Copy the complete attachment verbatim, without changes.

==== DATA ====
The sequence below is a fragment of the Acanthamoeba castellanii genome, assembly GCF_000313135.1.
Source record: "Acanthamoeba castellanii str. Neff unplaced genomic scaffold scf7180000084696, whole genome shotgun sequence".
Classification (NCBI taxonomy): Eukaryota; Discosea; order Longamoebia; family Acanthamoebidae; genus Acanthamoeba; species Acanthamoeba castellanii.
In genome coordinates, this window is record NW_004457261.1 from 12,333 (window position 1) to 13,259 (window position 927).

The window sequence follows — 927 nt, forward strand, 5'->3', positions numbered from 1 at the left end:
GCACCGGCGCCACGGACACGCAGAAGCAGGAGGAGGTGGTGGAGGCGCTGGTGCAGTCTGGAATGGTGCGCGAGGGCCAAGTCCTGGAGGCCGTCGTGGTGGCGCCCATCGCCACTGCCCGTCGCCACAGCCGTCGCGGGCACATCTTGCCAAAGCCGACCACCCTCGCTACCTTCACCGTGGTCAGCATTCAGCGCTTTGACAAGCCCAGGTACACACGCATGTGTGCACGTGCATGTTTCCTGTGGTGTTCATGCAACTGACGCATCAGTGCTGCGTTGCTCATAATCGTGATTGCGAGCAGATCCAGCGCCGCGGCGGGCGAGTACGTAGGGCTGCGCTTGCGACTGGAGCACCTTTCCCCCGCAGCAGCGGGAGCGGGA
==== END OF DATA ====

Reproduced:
The sequence below is a fragment of the Acanthamoeba castellanii genome, assembly GCF_000313135.1.
Source record: "Acanthamoeba castellanii str. Neff unplaced genomic scaffold scf7180000084696, whole genome shotgun sequence".
Classification (NCBI taxonomy): Eukaryota; Discosea; order Longamoebia; family Acanthamoebidae; genus Acanthamoeba; species Acanthamoeba castellanii.
In genome coordinates, this window is record NW_004457261.1 from 12,333 (window position 1) to 13,259 (window position 927).

The window sequence follows — 927 nt, forward strand, 5'->3', positions numbered from 1 at the left end:
GCACCGGCGCCACGGACACGCAGAAGCAGGAGGAGGTGGTGGAGGCGCTGGTGCAGTCTGGAATGGTGCGCGAGGGCCAAGTCCTGGAGGCCGTCGTGGTGGCGCCCATCGCCACTGCCCGTCGCCACAGCCGTCGCGGGCACATCTTGCCAAAGCCGACCACCCTCGCTACCTTCACCGTGGTCAGCATTCAGCGCTTTGACAAGCCCAGGTACACACGCATGTGTGCACGTGCATGTTTCCTGTGGTGTTCATGCAACTGACGCATCAGTGCTGCGTTGCTCATAATCGTGATTGCGAGCAGATCCAGCGCCGCGGCGGGCGAGTACGTAGGGCTGCGCTTGCGACTGGAGCACCTTTCCCCCGCAGCAGCGGGAGCGGGA